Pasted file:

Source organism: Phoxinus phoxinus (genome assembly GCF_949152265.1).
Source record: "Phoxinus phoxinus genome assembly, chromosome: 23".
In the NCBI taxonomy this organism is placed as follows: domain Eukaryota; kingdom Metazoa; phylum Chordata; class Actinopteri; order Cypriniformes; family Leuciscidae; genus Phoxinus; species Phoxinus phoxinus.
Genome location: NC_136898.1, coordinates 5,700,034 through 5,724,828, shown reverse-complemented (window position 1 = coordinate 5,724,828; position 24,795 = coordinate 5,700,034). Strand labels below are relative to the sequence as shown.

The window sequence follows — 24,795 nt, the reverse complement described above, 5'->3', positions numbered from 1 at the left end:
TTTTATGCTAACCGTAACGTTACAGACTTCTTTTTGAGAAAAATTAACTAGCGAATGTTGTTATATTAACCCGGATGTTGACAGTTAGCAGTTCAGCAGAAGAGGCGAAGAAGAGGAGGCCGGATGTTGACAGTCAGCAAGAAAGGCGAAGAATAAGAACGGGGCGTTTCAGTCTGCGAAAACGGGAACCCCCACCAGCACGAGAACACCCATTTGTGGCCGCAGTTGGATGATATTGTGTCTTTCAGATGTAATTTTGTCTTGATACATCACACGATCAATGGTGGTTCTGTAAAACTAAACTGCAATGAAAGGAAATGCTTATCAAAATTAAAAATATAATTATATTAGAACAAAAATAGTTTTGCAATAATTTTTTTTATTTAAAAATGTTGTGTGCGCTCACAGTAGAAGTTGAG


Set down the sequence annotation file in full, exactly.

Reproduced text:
Source organism: Phoxinus phoxinus (genome assembly GCF_949152265.1).
Source record: "Phoxinus phoxinus genome assembly, chromosome: 23".
In the NCBI taxonomy this organism is placed as follows: domain Eukaryota; kingdom Metazoa; phylum Chordata; class Actinopteri; order Cypriniformes; family Leuciscidae; genus Phoxinus; species Phoxinus phoxinus.
Genome location: NC_136898.1, coordinates 5,700,034 through 5,724,828, shown reverse-complemented (window position 1 = coordinate 5,724,828; position 24,795 = coordinate 5,700,034). Strand labels below are relative to the sequence as shown.

The window sequence follows — 24,795 nt, the reverse complement described above, 5'->3', positions numbered from 1 at the left end:
TTTTATGCTAACCGTAACGTTACAGACTTCTTTTTGAGAAAAATTAACTAGCGAATGTTGTTATATTAACCCGGATGTTGACAGTTAGCAGTTCAGCAGAAGAGGCGAAGAAGAGGAGGCCGGATGTTGACAGTCAGCAAGAAAGGCGAAGAATAAGAACGGGGCGTTTCAGTCTGCGAAAACGGGAACCCCCACCAGCACGAGAACACCCATTTGTGGCCGCAGTTGGATGATATTGTGTCTTTCAGATGTAATTTTGTCTTGATACATCACACGATCAATGGTGGTTCTGTAAAACTAAACTGCAATGAAAGGAAATGCTTATCAAAATTAAAAATATAATTATATTAGAACAAAAATAGTTTTGCAATAATTTTTTTTATTTAAAAATGTTGTGTGCGCTCACAGTAGAAGTTGAG